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A singular dust mite in all its glory

With a second lockdown looming, Dyson microbiologist explains how to keep homes dust-free in the wake of dust mite season 

As we gear up to spend even more time in our homes, Gem McLuckie explains it couldn’t be a worse time for allergy sufferers as dust mite season is upon us, which begs the question – do we really know what’s lurking in our homes? 

6 October 2020

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What are dust mites?

House dust mites are microscopic arachnids that can be found in homes all around the world. Their average lifecycle is 65-100 days and during that time they will produce approximately 2,000 faecal pellets and secrete even more proteins through their saliva – both of which can trigger allergies and impact your wellbeing.

 

In fact, dust mite allergens are the most relevant inducers of allergic diseases worldwide, and extensive exposure in early childhood to indoor allergens, including house dust mites has been associated with asthma.

 

From May-October, dust mite breeding season takes place over which time the female of the species lays between 60-100 eggs. This drives up the numbers of dust mites in your home and can increase the concentration of allergenic material in your home. But even though mites die off in the winter, the allergenic material they produce – including faeces, body parts and saliva – is left behind.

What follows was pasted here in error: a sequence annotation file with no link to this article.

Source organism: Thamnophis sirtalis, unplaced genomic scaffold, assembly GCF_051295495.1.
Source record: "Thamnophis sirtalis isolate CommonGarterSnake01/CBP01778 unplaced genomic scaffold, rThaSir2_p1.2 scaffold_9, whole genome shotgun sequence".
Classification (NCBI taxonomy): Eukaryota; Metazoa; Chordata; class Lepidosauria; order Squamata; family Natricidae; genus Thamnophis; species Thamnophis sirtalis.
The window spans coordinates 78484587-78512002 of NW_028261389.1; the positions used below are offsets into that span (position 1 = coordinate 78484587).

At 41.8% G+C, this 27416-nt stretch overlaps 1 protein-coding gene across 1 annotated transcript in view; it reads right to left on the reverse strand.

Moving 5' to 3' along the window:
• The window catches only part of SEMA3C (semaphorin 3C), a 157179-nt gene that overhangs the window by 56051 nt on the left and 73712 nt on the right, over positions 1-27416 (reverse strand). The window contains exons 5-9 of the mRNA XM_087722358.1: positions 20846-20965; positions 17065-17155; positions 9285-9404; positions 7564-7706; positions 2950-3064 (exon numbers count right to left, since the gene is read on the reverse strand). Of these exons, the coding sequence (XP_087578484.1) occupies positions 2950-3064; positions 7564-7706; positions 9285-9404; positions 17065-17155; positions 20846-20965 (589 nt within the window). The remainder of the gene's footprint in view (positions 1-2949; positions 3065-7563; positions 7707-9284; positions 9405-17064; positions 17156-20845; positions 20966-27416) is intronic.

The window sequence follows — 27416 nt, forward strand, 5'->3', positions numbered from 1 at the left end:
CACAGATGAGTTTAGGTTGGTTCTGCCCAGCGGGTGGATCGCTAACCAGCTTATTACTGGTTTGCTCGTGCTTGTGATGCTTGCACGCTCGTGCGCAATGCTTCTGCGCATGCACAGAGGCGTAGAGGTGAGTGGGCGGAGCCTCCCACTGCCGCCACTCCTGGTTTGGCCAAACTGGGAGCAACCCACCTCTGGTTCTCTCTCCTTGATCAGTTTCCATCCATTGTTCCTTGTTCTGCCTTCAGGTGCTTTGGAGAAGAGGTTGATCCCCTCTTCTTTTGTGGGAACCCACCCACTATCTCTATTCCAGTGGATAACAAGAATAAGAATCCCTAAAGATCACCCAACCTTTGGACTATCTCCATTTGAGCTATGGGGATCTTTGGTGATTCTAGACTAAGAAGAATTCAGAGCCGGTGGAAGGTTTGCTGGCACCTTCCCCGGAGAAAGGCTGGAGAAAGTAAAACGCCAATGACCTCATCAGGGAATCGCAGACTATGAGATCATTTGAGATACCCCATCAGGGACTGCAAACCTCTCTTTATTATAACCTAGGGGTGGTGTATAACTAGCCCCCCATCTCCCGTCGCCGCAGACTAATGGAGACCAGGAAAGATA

“As the weather cools, we tend to spend more of our time indoors and ventilate our homes less frequently,” says Gem McLuckie, Lead Research Scientist in Microbiology at Dyson.

 

"What’s more, dust is light enough to become airborne. When we turn our heating systems on, convectional currents can move dust mite faeces and allergen around the air in our home which is why many dust mite allergy sufferers may find that their symptoms worsen in the winter months.

 

“The start of autumn is a perfect time to reset the dust levels in your home, removing dust and allergenic material so as to support your wellbeing. In fact, Autumn cleaning is just as important as Spring cleaning,” says Gem McLuckie.

Skin scavengers

Dust mites primarily feed on dander or dead skin cells shed by humans and animals. On average, humans shed two grams of skin per day, and even more at night where friction from bedding causes dead cells to shed. They can also get the nutrients they need from other household debris, like fish food, fungi and food crumbs.

 

“Wherever you spend the most time and shed the most skin, that’s where you’re most likely to find dust mites,” says Gem McLuckie, “and we spend one third of our lives in our beds. In fact, most of us are probably sleeping in a bed full of dust mite faeces.”

 

Indeed, there can be millions of dust mites in a single mattress. A 2003 study found detectable dust mite allergen in the beds of about 84 per cent of surveyed American homes and in Europe, detectable allergen was found in 68 per cent of homes.

 

“Its also common to find more mites in the beds and bedding of people who suffer from dry skin, as their discarded skin cells have reduced lipid content, which are dust mites’ favourite meal,” adds McLuckie.